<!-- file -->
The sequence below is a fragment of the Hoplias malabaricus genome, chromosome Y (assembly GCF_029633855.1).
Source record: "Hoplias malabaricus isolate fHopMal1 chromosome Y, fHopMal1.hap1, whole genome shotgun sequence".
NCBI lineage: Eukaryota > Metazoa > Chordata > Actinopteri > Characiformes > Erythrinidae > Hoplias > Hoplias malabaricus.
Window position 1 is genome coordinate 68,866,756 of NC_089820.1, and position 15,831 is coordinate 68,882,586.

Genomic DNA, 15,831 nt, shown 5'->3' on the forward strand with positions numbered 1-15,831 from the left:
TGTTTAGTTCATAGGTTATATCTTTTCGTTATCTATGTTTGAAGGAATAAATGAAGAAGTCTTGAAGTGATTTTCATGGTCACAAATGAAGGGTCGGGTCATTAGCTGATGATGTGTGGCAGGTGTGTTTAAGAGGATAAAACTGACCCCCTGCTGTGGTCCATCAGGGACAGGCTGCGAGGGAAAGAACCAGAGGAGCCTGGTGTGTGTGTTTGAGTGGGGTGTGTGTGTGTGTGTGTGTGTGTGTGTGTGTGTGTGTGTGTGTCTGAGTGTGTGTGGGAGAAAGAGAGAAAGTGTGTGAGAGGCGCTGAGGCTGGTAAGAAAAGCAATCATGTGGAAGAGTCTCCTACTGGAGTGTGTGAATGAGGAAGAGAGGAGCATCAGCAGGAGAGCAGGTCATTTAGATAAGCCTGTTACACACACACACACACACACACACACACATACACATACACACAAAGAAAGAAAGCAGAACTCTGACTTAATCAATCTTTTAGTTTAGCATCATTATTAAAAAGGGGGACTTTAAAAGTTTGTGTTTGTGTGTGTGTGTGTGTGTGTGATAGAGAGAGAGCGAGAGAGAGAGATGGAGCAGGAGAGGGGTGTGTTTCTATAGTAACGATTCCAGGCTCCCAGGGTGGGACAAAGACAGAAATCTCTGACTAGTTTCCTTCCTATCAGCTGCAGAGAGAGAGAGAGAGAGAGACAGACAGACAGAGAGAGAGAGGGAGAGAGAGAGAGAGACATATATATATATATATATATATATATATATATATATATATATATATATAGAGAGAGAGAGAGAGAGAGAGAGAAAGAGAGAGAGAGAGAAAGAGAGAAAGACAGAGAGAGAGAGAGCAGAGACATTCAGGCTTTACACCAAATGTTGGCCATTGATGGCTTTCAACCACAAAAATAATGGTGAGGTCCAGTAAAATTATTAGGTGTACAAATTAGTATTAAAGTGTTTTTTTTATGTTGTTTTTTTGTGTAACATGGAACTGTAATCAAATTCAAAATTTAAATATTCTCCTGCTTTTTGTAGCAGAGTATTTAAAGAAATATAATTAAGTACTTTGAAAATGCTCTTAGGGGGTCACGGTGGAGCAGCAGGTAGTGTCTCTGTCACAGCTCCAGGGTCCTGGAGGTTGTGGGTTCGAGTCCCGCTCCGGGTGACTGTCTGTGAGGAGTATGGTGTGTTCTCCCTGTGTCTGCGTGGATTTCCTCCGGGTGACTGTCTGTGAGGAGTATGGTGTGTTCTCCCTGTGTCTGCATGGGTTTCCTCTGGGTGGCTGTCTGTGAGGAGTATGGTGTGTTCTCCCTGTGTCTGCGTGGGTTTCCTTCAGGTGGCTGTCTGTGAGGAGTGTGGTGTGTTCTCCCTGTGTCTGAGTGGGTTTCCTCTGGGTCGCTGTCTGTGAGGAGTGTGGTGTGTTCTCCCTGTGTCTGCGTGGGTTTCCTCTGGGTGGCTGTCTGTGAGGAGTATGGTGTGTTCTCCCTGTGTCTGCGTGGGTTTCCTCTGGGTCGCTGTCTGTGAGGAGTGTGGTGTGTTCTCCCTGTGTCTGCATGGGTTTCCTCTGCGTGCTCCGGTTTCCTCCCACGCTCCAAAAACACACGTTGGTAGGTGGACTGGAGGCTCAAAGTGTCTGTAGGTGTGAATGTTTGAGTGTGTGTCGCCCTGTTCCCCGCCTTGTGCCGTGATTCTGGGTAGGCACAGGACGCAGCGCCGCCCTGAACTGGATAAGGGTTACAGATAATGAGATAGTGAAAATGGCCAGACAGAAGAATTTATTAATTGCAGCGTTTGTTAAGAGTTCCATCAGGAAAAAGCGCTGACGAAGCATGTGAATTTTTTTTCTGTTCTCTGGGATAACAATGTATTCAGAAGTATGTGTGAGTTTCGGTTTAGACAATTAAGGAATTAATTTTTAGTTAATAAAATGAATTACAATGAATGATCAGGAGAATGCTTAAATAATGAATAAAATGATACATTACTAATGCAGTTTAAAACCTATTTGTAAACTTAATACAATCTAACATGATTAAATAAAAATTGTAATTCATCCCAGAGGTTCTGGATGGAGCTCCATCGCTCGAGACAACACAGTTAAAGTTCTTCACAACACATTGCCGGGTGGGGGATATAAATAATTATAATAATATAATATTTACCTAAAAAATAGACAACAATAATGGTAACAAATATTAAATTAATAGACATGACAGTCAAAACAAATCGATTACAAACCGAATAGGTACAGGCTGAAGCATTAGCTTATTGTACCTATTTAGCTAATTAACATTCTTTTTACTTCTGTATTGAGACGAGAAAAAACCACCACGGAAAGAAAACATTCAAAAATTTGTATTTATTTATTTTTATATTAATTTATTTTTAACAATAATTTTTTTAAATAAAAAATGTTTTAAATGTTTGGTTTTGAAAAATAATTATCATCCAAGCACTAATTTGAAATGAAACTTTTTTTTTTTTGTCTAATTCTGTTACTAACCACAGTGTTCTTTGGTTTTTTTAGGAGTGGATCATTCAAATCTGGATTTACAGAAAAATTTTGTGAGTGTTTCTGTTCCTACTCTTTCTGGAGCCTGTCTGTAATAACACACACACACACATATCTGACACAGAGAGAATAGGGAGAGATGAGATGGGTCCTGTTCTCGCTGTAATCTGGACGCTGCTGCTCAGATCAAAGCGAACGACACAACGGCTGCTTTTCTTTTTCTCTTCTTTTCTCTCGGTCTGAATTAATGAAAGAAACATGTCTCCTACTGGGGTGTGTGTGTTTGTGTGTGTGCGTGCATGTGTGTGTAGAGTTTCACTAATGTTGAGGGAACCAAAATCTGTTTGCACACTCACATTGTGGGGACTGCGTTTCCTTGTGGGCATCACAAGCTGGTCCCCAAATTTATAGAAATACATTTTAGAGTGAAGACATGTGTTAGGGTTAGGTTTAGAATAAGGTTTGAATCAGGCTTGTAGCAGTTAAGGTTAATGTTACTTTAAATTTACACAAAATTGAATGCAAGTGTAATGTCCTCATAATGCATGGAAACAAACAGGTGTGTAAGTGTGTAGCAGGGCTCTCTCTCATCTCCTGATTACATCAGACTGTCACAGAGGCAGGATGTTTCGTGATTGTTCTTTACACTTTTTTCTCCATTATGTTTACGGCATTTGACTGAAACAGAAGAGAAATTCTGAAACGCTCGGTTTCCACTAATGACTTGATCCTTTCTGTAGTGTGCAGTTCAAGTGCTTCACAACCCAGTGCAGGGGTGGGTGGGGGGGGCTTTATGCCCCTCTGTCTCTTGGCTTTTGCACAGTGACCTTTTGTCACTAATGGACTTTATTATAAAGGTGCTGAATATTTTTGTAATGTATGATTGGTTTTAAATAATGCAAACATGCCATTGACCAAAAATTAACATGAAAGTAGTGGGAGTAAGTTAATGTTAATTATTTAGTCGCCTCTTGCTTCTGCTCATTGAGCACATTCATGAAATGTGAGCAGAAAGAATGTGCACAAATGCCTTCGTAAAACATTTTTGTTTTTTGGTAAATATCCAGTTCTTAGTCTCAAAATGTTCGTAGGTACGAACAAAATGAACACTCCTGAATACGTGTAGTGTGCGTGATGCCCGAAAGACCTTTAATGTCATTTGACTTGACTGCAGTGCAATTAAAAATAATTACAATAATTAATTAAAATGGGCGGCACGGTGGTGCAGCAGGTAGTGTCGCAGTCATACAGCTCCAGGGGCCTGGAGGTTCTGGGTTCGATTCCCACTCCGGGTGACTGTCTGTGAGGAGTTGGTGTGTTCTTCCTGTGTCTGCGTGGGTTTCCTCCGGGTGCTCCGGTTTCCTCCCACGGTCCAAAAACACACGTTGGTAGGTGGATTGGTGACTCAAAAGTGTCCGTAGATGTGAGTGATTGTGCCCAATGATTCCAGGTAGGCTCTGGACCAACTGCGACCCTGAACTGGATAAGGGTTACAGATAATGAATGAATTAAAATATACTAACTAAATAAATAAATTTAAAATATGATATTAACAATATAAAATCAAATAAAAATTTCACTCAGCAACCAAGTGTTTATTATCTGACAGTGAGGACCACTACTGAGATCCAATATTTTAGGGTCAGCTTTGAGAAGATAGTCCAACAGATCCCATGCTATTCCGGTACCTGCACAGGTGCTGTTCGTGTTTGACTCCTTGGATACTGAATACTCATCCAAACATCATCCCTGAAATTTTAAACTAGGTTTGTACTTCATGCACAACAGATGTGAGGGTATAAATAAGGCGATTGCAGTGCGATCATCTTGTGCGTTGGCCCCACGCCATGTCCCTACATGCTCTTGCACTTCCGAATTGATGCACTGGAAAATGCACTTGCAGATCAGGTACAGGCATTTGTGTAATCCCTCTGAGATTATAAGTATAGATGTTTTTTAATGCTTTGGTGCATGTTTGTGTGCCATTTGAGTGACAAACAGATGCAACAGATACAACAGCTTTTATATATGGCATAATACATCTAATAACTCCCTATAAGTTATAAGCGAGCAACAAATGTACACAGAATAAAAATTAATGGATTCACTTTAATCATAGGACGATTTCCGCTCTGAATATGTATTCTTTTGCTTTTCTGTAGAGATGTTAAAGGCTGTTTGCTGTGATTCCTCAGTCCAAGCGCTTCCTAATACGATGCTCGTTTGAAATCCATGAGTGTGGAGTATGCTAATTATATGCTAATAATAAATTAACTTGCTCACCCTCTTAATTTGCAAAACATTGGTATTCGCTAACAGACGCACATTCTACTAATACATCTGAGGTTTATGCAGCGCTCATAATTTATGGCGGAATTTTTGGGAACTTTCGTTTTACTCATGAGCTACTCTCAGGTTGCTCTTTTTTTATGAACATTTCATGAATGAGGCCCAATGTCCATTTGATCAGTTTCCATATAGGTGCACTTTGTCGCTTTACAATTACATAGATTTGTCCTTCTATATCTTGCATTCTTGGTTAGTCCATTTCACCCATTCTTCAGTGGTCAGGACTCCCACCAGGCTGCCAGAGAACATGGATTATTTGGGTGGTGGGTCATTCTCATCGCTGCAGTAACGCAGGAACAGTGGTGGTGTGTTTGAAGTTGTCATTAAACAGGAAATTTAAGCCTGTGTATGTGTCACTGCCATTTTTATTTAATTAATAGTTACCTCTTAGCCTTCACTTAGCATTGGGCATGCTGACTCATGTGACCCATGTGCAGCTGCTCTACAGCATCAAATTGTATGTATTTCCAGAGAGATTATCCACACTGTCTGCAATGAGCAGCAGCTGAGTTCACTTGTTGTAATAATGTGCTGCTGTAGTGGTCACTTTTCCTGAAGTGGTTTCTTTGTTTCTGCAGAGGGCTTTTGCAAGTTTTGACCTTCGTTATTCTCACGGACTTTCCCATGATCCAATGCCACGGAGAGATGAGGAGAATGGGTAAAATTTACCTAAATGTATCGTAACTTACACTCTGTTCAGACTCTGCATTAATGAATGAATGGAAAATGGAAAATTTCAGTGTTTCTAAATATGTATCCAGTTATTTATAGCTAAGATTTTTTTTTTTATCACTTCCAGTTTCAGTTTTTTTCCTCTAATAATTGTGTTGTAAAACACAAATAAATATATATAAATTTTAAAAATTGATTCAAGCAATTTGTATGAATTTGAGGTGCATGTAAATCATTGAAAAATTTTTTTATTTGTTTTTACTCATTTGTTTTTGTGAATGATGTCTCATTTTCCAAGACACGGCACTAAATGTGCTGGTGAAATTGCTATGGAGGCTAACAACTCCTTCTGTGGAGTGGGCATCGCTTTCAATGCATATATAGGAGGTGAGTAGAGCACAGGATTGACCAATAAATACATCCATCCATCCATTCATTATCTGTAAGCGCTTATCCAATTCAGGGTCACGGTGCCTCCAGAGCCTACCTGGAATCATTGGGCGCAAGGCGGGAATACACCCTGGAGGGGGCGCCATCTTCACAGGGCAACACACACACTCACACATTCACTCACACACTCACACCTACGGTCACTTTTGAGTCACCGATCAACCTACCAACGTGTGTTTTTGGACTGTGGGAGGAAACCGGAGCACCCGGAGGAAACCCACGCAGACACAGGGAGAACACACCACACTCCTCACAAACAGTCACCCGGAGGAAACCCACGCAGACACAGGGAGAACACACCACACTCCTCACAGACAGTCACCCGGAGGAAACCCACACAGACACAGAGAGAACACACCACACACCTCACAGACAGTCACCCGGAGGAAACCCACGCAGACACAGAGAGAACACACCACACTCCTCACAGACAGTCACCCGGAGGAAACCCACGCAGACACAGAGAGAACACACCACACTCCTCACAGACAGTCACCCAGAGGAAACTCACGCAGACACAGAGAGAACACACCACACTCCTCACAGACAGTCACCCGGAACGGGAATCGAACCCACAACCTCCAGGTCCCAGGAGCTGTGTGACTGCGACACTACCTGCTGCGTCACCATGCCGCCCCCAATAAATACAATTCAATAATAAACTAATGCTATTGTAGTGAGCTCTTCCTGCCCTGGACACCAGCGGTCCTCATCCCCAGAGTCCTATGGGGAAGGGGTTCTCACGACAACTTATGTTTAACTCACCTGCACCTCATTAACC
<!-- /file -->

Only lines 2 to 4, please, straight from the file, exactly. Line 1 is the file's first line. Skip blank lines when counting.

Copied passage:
Source record: "Hoplias malabaricus isolate fHopMal1 chromosome Y, fHopMal1.hap1, whole genome shotgun sequence".
NCBI lineage: Eukaryota > Metazoa > Chordata > Actinopteri > Characiformes > Erythrinidae > Hoplias > Hoplias malabaricus.
Window position 1 is genome coordinate 68,866,756 of NC_089820.1, and position 15,831 is coordinate 68,882,586.